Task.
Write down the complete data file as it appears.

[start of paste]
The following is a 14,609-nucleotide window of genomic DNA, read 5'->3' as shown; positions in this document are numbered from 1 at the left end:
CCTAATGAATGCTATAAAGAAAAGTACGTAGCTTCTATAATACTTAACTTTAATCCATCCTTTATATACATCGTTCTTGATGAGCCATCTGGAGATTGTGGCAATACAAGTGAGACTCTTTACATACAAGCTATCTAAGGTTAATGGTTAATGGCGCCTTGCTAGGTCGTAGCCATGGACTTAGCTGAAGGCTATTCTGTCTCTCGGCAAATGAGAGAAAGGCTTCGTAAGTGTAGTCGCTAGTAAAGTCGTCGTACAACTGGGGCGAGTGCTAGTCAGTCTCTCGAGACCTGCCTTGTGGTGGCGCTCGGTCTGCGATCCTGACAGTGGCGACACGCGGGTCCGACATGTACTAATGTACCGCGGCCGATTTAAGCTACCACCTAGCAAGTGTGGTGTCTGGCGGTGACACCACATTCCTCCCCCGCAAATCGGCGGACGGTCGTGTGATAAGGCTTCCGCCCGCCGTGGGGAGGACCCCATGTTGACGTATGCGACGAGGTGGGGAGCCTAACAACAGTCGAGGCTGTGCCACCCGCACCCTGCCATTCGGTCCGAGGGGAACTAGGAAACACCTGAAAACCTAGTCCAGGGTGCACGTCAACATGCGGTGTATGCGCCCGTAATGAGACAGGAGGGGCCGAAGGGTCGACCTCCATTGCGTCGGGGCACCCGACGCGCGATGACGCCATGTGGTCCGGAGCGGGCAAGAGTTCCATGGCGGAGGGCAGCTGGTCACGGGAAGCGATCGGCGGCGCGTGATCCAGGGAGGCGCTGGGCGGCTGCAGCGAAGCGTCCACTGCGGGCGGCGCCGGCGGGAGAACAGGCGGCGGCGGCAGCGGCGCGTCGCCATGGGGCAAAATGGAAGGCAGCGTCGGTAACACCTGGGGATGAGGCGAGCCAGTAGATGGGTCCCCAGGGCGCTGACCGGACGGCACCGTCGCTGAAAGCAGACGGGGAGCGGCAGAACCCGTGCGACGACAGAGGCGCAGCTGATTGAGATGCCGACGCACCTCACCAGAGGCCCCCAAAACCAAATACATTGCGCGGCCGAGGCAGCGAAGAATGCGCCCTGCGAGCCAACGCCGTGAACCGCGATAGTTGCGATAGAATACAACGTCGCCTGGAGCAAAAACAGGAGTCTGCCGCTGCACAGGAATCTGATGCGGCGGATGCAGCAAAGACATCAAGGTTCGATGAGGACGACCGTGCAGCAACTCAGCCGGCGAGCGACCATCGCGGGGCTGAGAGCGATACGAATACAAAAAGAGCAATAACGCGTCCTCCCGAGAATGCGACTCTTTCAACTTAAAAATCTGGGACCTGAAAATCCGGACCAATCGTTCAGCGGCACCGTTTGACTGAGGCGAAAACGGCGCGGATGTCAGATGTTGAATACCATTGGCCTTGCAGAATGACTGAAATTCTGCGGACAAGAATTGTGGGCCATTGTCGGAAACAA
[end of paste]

The following is a 14,609-nucleotide window of genomic DNA, read 5'->3' as shown; positions in this document are numbered from 1 at the left end:
CCTAATGAATGCTATAAAGAAAAGTACGTAGCTTCTATAATACTTAACTTTAATCCATCCTTTATATACATCGTTCTTGATGAGCCATCTGGAGATTGTGGCAATACAAGTGAGACTCTTTACATACAAGCTATCTAAGGTTAATGGTTAATGGCGCCTTGCTAGGTCGTAGCCATGGACTTAGCTGAAGGCTATTCTGTCTCTCGGCAAATGAGAGAAAGGCTTCGTAAGTGTAGTCGCTAGTAAAGTCGTCGTACAACTGGGGCGAGTGCTAGTCAGTCTCTCGAGACCTGCCTTGTGGTGGCGCTCGGTCTGCGATCCTGACAGTGGCGACACGCGGGTCCGACATGTACTAATGTACCGCGGCCGATTTAAGCTACCACCTAGCAAGTGTGGTGTCTGGCGGTGACACCACATTCCTCCCCCGCAAATCGGCGGACGGTCGTGTGATAAGGCTTCCGCCCGCCGTGGGGAGGACCCCATGTTGACGTATGCGACGAGGTGGGGAGCCTAACAACAGTCGAGGCTGTGCCACCCGCACCCTGCCATTCGGTCCGAGGGGAACTAGGAAACACCTGAAAACCTAGTCCAGGGTGCACGTCAACATGCGGTGTATGCGCCCGTAATGAGACAGGAGGGGCCGAAGGGTCGACCTCCATTGCGTCGGGGCACCCGACGCGCGATGACGCCATGTGGTCCGGAGCGGGCAAGAGTTCCATGGCGGAGGGCAGCTGGTCACGGGAAGCGATCGGCGGCGCGTGATCCAGGGAGGCGCTGGGCGGCTGCAGCGAAGCGTCCACTGCGGGCGGCGCCGGCGGGAGAACAGGCGGCGGCGGCAGCGGCGCGTCGCCATGGGGCAAAATGGAAGGCAGCGTCGGTAACACCTGGGGATGAGGCGAGCCAGTAGATGGGTCCCCAGGGCGCTGACCGGACGGCACCGTCGCTGAAAGCAGACGGGGAGCGGCAGAACCCGTGCGACGACAGAGGCGCAGCTGATTGAGATGCCGACGCACCTCACCAGAGGCCCCCAAAACCAAATACATTGCGCGGCCGAGGCAGCGAAGAATGCGCCCTGCGAGCCAACGCCGTGAACCGCGATAGTTGCGATAGAATACAACGTCGCCTGGAGCAAAAACAGGAGTCTGCCGCTGCACAGGAATCTGATGCGGCGGATGCAGCAAAGACATCAAGGTTCGATGAGGACGACCGTGCAGCAACTCAGCCGGCGAGCGACCATCGCGGGGCTGAGAGCGATACGAATACAAAAAGAGCAATAACGCGTCCTCCCGAGAATGCGACTCTTTCAACTTAAAAATCTGGGACCTGAAAATCCGGACCAATCGTTCAGCGGCACCGTTTGACTGAGGCGAAAACGGCGCGGATGTCAGATGTTGAATACCATTGGCCTTGCAGAATGACTGAAATTCTGCGGACAAGAATTGTGGGCCATTGTCGGAAACAA